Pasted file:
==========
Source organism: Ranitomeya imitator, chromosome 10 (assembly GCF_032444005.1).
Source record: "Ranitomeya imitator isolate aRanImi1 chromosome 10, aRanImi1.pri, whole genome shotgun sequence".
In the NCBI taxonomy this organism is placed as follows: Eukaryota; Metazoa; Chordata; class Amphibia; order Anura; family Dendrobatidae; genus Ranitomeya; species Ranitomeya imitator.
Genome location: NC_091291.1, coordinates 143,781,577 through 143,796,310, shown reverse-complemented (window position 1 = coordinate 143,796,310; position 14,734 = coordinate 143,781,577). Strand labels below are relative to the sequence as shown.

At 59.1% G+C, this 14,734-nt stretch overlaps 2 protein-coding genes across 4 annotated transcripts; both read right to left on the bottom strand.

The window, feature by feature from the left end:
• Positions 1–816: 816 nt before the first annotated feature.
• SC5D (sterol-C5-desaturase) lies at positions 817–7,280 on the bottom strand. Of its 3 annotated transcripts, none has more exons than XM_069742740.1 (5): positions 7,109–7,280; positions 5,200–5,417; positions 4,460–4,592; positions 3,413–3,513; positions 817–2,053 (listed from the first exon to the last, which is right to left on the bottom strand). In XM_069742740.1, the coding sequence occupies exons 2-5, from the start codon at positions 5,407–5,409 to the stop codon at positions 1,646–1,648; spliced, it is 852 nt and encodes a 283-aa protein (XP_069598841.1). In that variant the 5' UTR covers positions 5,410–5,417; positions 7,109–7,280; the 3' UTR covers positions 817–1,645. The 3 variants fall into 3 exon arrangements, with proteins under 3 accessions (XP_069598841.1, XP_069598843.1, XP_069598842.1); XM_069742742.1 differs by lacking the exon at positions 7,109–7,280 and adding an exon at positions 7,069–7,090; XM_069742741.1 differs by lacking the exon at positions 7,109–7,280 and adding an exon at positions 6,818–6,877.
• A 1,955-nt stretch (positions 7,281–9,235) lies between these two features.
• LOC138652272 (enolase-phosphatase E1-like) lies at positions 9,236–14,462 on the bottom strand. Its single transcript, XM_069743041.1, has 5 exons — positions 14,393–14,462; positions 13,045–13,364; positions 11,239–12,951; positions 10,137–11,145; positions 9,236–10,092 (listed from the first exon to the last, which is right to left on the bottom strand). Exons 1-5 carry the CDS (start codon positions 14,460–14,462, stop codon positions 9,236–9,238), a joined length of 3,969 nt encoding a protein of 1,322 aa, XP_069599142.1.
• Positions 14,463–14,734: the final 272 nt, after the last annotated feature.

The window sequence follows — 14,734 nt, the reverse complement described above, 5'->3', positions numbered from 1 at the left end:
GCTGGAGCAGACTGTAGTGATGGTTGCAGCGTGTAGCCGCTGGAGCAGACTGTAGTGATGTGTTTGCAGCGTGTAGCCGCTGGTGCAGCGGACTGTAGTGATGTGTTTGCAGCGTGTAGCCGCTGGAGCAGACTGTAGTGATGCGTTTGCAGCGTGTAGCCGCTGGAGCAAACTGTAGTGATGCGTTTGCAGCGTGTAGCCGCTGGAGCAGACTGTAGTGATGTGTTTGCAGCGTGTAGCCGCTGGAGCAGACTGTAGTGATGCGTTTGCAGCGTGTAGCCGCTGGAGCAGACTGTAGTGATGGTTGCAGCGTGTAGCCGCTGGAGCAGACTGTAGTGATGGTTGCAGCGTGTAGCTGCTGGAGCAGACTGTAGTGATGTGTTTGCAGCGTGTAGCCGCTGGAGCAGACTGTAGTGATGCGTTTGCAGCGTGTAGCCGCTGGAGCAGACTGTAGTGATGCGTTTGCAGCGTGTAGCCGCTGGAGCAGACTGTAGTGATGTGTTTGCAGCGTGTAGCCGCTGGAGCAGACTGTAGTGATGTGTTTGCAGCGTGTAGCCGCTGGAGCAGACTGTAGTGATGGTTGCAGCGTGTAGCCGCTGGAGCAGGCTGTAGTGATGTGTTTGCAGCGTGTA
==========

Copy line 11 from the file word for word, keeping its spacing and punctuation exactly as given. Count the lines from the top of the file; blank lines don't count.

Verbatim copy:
• Positions 14,463–14,734: the final 272 nt, after the last annotated feature.